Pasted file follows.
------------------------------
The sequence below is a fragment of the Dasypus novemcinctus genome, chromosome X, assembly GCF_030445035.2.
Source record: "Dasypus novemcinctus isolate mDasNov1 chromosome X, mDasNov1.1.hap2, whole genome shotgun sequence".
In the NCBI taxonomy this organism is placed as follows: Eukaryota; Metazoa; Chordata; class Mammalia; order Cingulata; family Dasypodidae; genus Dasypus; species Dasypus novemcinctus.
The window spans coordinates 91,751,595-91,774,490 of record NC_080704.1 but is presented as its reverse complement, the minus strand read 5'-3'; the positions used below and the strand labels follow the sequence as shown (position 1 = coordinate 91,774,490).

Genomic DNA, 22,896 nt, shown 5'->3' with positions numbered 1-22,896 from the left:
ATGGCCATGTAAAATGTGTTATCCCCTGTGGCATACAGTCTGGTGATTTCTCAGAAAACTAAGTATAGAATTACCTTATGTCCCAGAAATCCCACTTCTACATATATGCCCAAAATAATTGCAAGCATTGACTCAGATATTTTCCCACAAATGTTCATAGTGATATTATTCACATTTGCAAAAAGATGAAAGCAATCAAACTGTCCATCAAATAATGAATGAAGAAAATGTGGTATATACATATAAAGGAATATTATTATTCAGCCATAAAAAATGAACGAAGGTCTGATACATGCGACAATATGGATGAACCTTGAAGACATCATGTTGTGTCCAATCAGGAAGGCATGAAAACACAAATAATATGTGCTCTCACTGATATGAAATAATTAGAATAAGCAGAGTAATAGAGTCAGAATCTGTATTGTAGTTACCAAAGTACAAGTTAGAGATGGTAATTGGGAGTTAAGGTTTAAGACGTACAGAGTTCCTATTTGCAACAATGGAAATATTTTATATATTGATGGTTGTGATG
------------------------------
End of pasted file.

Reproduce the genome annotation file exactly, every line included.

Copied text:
The sequence below is a fragment of the Dasypus novemcinctus genome, chromosome X, assembly GCF_030445035.2.
Source record: "Dasypus novemcinctus isolate mDasNov1 chromosome X, mDasNov1.1.hap2, whole genome shotgun sequence".
In the NCBI taxonomy this organism is placed as follows: Eukaryota; Metazoa; Chordata; class Mammalia; order Cingulata; family Dasypodidae; genus Dasypus; species Dasypus novemcinctus.
The window spans coordinates 91,751,595-91,774,490 of record NC_080704.1 but is presented as its reverse complement, the minus strand read 5'-3'; the positions used below and the strand labels follow the sequence as shown (position 1 = coordinate 91,774,490).

Genomic DNA, 22,896 nt, shown 5'->3' with positions numbered 1-22,896 from the left:
ATGGCCATGTAAAATGTGTTATCCCCTGTGGCATACAGTCTGGTGATTTCTCAGAAAACTAAGTATAGAATTACCTTATGTCCCAGAAATCCCACTTCTACATATATGCCCAAAATAATTGCAAGCATTGACTCAGATATTTTCCCACAAATGTTCATAGTGATATTATTCACATTTGCAAAAAGATGAAAGCAATCAAACTGTCCATCAAATAATGAATGAAGAAAATGTGGTATATACATATAAAGGAATATTATTATTCAGCCATAAAAAATGAACGAAGGTCTGATACATGCGACAATATGGATGAACCTTGAAGACATCATGTTGTGTCCAATCAGGAAGGCATGAAAACACAAATAATATGTGCTCTCACTGATATGAAATAATTAGAATAAGCAGAGTAATAGAGTCAGAATCTGTATTGTAGTTACCAAAGTACAAGTTAGAGATGGTAATTGGGAGTTAAGGTTTAAGACGTACAGAGTTCCTATTTGCAACAATGGAAATATTTTATATATTGATGGTTGTGATG